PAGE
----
Food Behaviors Code

Food Behaviors Code


Aware that they could contribute to prevent unbalanced diets and bad eating habits, the advertising industry decided to promote well-balanced diets and healthy physical activities, especially in adverts aimed at youngsters.

In this vein, each advert in its content must not contradict the efforts for the improvement of French eating habits.

Therefore, when an advert mentions or represents a food behavior, it must not encourage behaviors contrary to the recommendations widely admitted and expressed by the French National Nutrition and Health Program. (PNNS)

Scope – These rules apply to all adverts representing a food behavior, no matter the persons represented, and no matter the audience. They concern all advertising sectors.

The notion of product, used below, refers to food as well as to drinks.

In addition to specific existing legal rules, these adverts, no matter the form, have to respect the following rules:

1. General principles

1.1 Well-balanced diet

a) When the meal as a whole, lunch or dinner, is visualized, it must be a well-balanced diet.

The representation of a well-balanced diet has to be respected in all circumstances when breakfast and snack time are presented.

b) If the French PNNS recommendations are mentioned in an advert, they have to be positively introduced and not denigrated.

c) Likewise, adverts must not contradict, nor ridicule good food behaviors or healthy lifestyles, nor minimize their interest.

1.2 Excessive consumption

a) Adverts shouldn’t encourage an excessive consumption of products.

The notion of “excessive quantity” is analyzed in comparison with the audience which is concerned, and in function of the context which is represented.

Encourage excessive consumption means, for example, representing a person consuming or about to consume a product without any restraint or in unreasonable quantities.

b) All the more, claims encouraging directly excessive consumption such as “to be eaten without restraint” are banned.

c) The physical exercise cannot be used as an excuse for presenting excessive consumption.

d) The expression of satisfaction and pleasure triggered by the consumption of the product is not concerned.

1.3 Nibbling

a) It is possible to show someone eating between meals, nevertheless adverts shouldn’t encourage eating all day in an unreasonable way.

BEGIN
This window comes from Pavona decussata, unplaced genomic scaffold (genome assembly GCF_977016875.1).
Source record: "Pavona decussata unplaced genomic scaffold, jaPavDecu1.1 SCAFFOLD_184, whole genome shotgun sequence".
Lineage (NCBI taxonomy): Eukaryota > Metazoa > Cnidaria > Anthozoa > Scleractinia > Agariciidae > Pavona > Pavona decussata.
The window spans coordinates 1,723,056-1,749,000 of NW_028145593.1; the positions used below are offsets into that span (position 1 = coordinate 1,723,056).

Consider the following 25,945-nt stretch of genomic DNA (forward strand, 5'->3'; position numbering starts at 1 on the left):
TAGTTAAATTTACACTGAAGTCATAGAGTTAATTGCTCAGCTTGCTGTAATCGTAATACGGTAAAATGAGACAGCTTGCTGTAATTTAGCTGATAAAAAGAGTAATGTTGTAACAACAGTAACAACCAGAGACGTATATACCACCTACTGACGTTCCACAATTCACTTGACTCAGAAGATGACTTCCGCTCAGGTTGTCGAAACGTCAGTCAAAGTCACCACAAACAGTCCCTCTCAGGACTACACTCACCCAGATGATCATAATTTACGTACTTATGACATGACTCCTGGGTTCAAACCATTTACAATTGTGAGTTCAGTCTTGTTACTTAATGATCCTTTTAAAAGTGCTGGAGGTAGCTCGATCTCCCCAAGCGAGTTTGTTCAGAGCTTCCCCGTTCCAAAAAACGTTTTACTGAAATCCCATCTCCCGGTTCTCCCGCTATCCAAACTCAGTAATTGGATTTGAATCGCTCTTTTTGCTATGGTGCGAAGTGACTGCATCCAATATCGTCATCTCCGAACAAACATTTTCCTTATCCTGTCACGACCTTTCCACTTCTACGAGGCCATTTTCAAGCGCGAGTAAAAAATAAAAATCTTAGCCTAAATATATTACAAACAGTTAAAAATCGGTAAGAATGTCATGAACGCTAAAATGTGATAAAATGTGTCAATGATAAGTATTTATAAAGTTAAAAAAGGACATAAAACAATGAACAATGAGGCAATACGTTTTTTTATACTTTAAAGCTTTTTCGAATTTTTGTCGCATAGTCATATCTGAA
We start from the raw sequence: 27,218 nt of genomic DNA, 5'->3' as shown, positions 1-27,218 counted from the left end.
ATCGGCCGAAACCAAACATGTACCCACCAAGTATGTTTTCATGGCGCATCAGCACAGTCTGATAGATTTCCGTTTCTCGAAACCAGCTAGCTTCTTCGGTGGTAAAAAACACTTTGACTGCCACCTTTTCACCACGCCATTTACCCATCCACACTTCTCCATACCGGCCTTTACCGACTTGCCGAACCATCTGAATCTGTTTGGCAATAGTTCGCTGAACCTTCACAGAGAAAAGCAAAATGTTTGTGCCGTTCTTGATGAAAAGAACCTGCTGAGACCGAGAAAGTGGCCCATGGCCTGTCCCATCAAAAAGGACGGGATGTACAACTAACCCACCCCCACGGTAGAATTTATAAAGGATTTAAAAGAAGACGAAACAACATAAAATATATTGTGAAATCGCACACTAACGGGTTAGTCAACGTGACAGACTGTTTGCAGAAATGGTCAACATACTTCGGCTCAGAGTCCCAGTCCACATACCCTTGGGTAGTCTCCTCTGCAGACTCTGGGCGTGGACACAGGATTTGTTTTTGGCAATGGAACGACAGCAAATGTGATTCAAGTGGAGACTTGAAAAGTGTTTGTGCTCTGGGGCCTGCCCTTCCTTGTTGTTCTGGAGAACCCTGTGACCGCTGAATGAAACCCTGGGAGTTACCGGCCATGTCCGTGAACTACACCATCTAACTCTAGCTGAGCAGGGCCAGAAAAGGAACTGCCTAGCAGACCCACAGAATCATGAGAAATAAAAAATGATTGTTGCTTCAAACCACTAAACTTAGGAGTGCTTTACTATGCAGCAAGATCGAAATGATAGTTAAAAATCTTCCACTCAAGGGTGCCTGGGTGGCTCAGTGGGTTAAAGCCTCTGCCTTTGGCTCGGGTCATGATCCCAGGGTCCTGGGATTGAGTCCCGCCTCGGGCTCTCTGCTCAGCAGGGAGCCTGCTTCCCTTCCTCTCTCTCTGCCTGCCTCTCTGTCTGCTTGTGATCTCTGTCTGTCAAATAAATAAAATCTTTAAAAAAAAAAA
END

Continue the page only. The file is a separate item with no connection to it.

b) Nibbling shouldn’t be presented as substitutable to a meal.

1.4 Context of consumption

All consumption situations in front of a screen, in a house, are prohibited, even if they feature fiction characters, real or imaginary.

1.5 Nutritional comparisons and equivalences

a) Equivalences between food products are only allowed for products belonging to the same food category.

b) Adverts shouldn’t encourage substitutions between categories, notably by suggesting that the profits of the two products compared are globally equivalent.

c) These equivalences should be nutritionally relevant (for example, they must concern nutrients present in both products and in significant quantities).

d) Raw products shouldn’t be depreciated.

1.6 Societal values

a) Food waste

Adverts must avoid representing behaviors contrary to ethical rules related to sustainable development  by encouraging in any way food wasting. Food wasting covers throwing, as if it were waste, a non trivial amount of food that is still edible.

b) Diversity

Adverts must avoid any stigmatization of persons because of their size, their stoutness or their thinness.

c) Physical activities and sports

When adverts presenting an eating behavior also show physical activities or sports, they must not spread messages contrary to sport values (as for example, violence, incivility, discrimination…)

2. Adverts presenting children and/or aiming at children

2.1 Association of performance to humor or to an imaginary world

a) Children shouldn’t be led to think that food can change their daily life (art activities, school, and sport) by exceptional performances.

The use, in an advert, of humor, original and unusual situations, or the reference to an imaginary world, is possible if it stays in a fantasy world and doesn’t risk to be understood by children like real achievements which could result from the food consumption.

b) An advert using imaginary characters well-known in children broadcasted fictions and encouraging children to consume a product, should not promote behaviors which are opposite to healthy eating behaviors and lifestyles.

2.2 In reference to adults

Adverts shouldn’t depreciate or minimize the authority or the advices of the adults surrounding the children in product consumption, neither suggest their resignation.

First version, june 2004.